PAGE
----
Figure 8. The observed spectrum of the night sky compared to a solar spectrum at arbitrary absolute flux. The solar Fraunhofer absorption lines which are preserved in the ZL are clearly visible in the spectrum of the night sky. The strongest of these lines are marked; several blended solar features are also seen in the night sky spectrum. Square brackets indicate the wavelength regions used in the final analysis.
Figure 9. Two spectra of the night sky taken on the same night, several hours from twilight. Rapid fluctuations are evident in the strength of many of the airglow features.
We begin with the assumption that the intrinsic airglow spectrum, time- and airmass-dependent though it may be, does not have spectral features in common with the ZL spectrum. This is borne out by the fact that we get consistent solutions using eight distinct spectral regions spread over 1100Å (see Section 5). When we subtract Iscat(, t,, ISL) and scaled solar spectrum with the correct value for c(), what remains is a pure airglow spectrum, free of solar features:
We use a linear correlation function to determine when the difference (residual airglow) spectrum is uncorrelated with the solar spectrum and is consequently free of solar features. When the correlation between the difference spectrum and solar spectrum is minimized, the correct ZL surface brightness has been subtracted from the observed night sky.
The only available, high-resolution spectrum of the Sun is the National Solar Observatory Solar Flux Atlas of the integrated solar disk at 0.01Å resolution. The statistical error in the flux calibration of this spectrum is 0.25% as estimated by agreement in overlapping sections of the normalized spectrum. The effects of atmospheric absorption by H2O or O2 are negligible below 6500Å, as described in the published Atlas (Kurucz et al. 1984). In the optical, the normalized spectrum can be converted to absolute solar irradiance using the Neckel & Labs (1984) (NL84) absolute calibration. As the NL84 is the standard with respect to which the ZL color is defined, the absolute accuracy of the fiducial solar spectrum is not a source of error in this work. The Solar Flux Atlas, calibrated to NL84, was obtained in digitized form from R.L. Kurucz. It was convolved with a variable width Gaussian to match the resolution of the observed spectra as a function of wavelength. The wavelength-dependent resolution of each program spectrum was determined from the arc lamp spectra which were used for wavelength calibration.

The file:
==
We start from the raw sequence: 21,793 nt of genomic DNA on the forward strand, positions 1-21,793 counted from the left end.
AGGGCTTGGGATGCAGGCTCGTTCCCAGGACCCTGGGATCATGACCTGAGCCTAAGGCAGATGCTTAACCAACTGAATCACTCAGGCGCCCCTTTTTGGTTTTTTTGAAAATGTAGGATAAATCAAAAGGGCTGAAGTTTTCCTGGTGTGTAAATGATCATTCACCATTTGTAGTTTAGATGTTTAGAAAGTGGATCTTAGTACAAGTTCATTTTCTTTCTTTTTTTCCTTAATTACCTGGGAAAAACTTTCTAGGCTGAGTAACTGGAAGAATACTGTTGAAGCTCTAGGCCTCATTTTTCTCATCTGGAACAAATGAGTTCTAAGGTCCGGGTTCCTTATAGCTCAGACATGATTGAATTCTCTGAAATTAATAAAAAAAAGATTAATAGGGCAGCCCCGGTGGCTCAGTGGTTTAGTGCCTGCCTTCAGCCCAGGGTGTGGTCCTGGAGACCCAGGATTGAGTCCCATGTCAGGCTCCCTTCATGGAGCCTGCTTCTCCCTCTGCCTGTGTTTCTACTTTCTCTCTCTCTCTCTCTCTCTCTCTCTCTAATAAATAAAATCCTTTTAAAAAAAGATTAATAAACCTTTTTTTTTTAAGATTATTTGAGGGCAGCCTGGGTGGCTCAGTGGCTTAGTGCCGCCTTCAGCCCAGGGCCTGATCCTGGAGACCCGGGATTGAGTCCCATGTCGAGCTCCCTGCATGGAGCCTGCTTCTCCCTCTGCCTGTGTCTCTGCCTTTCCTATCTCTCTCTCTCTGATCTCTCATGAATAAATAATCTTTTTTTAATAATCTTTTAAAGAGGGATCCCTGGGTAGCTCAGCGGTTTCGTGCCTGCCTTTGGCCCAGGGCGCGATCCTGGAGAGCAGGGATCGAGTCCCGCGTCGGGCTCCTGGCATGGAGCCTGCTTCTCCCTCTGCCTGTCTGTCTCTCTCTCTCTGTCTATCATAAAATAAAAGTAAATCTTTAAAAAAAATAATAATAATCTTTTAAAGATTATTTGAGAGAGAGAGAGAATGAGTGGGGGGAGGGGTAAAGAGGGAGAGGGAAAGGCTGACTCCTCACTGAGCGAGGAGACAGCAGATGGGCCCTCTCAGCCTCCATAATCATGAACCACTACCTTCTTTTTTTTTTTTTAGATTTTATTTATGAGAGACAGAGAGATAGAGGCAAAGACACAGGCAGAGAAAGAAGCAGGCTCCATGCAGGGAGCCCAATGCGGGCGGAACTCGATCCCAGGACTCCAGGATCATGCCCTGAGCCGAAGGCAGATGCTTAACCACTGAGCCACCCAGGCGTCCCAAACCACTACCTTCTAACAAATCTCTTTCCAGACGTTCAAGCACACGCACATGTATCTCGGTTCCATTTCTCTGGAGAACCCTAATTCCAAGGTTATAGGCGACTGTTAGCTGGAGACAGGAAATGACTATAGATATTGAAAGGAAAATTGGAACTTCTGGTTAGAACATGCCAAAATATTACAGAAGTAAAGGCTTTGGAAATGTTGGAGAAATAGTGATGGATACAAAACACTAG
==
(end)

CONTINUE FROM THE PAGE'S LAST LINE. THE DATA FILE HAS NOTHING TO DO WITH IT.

The execution of this method is complicated by the fact that the relative color of the airglow and solar spectra will dominate the strength of the diagnostic correlation if the continuum shapes of both spectra are not properly removed. In order for the strength of the linear correlation of Iair() and I() to reflect the strength of coincident spectral features, both spectra must have stationary mean values as a function of wavelength, as can be seen clearly in the generic expression for a linear correlation:
In this case, x and y are Iair() and I() respectively, the subscript n runs over wavelength. It is clear from this expression that the mean flux drops out of the correlation, while differences from the mean are crucial.
Of the 47 strongest solar features, we find that 39 give ZL solutions which vary with time by more than 18% over the night. In all cases, this variation is correlated with the strength of adjacent airglow lines. The remaining eight solar features vary by less than 10% with time. The results discussed below are based on these eight spectral regions, indicated in Figures 8 and 9. In these regions, the continuum can be well approximated by a simple second order polynomial fit and easily subtracted, however our results are quite insensitive to the method of continuum fitting. Boxcar smoothing with scales between 75Å and 199Å (at least twice the width of the widest spectral region used in the analysis), second or third order polynomial fitting, and Savitsky-Golay smoothing (Press et al. 1992) all produce identical results.